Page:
I believe that the Founding Fathers sought to create a forum in which all people governed themselves based on basic laws of civility and respect for others. This is the essence of freedom of religion, and it is the only way that true freedom is attained. In the fight for true freedom, here are three things that all must remember.
The Power of Choice is a God-Given Right
Choice, or agency, is a God-given right. It is the fundamental basis for our life on earth. Elder D. Todd Christofferson said:
God intends that His children should act according to the moral agency He has given them, “that every man may be accountable for his own sins in the day of judgment.” It is His plan and His will that we have the principal decision-making role in our own life’s drama. God will not live our lives for us nor control us as if we were His puppets….
The only way that we can choose for ourselves is to be truly free to choose. Elder Robert D. Hales said:
… Moral agency is an essential part of God’s plan for all His children.… We must understand that the faithful use of our agency depends upon our having religious freedom.
Religious freedom is the ability to think, believe and live according to our deeply held convictions. This is where religious liberty and gay marriage clash. And this is where the battle is heating up. In his dissent, Chief Justice Roberts wrote:
Hard questions arise when people of faith exercise religion in ways that may be seen to conflict with the new right to same-sex marriage—when, for example, a religious college provides married student housing only to opposite-sex married couples, or a religious adoption agency declines to place children with same-sex married couples. Indeed, the Solicitor General candidly acknowledged that the tax exemptions of some religious institutions would be in question if they opposed same-sex marriage.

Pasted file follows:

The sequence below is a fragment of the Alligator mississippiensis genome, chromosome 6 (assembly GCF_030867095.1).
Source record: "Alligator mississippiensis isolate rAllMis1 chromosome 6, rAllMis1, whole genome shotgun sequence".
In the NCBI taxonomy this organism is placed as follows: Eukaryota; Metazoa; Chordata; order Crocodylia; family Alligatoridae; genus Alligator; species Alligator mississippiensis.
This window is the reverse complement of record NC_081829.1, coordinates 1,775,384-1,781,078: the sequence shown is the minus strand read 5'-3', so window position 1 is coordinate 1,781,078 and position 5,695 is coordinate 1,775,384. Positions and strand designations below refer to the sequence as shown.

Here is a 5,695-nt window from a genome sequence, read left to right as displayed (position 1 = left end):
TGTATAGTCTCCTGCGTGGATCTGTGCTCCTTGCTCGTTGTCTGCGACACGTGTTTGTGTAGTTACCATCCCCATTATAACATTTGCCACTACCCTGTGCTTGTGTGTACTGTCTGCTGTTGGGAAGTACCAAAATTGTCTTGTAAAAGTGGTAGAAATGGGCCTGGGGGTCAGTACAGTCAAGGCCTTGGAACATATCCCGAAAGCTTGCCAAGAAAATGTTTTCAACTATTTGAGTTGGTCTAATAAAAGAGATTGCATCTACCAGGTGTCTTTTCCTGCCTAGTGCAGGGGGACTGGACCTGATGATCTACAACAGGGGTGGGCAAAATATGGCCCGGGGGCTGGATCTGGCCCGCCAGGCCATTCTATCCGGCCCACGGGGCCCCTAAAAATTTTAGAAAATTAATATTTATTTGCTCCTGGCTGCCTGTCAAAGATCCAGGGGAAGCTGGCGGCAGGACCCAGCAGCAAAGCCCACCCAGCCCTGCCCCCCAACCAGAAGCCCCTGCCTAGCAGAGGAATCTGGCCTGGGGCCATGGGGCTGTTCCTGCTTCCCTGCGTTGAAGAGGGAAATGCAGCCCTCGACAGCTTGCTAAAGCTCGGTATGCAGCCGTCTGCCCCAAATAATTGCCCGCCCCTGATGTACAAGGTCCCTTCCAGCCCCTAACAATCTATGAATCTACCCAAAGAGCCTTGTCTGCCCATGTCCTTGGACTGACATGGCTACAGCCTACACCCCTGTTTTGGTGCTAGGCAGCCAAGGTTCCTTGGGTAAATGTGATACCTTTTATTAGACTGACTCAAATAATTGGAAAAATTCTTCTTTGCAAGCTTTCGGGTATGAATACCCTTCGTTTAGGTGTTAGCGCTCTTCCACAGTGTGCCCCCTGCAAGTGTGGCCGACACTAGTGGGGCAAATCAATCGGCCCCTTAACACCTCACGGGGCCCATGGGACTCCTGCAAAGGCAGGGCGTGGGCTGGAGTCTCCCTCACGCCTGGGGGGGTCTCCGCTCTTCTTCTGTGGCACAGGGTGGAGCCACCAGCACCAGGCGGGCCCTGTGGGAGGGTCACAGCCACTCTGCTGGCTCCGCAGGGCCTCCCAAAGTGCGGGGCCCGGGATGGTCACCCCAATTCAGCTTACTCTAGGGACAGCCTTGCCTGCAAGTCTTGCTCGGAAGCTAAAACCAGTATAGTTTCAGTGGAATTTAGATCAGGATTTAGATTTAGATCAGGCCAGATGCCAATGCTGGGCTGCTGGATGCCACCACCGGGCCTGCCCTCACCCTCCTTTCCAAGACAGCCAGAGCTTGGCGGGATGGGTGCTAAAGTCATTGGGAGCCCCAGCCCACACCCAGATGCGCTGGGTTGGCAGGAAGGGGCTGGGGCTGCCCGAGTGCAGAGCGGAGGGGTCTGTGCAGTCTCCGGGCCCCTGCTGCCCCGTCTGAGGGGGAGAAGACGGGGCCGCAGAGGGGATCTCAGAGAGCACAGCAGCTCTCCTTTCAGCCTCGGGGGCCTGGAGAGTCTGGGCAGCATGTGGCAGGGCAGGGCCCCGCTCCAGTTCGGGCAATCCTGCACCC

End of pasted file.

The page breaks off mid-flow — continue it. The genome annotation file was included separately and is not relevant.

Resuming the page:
There is little doubt that these and similar questions will soon be before this Court. Unfortunately, people of faith can take no comfort in the treatment they receive from the majority today.
Protecting the power of choice means that we safeguard the choices of all people—not only those whose beliefs and ideals agree with our own. Intrinsic in this is the protection for the beliefs of others as well. There must be room for all voices, beliefs and ideals in the public square.
Fighting for Family
Those on both sides of the debate are fighting for family. The question is, who gets to decide what that is? The Family: A Proclamation to the World states:
We… solemnly proclaim that marriage between a man and a woman is ordained of God…. The family is ordained of God. Marriage between man and woman is essential to His eternal plan. Children are entitled to birth within the bonds of matrimony, and to be reared by a father and a mother who honor marital vows with complete fidelity.
The subject of traditional marriage—one between one man and one woman—was the focus of a multi-national, multi-faith conference at the Vatican in November 2014. Of this conference on the family, Elder L. Tom Perry said:
Pope Francis opened the first session of the assembly with this statement: “We now live in a culture of the temporary, in which more and more people are simply giving up on marriage as a public commitment. This revolution in manners and morals has often flown the flag of freedom, but in fact it has brought spiritual and material devastation to countless human beings, especially the poorest and most vulnerable. … It is always they who suffer the most in this crisis.” …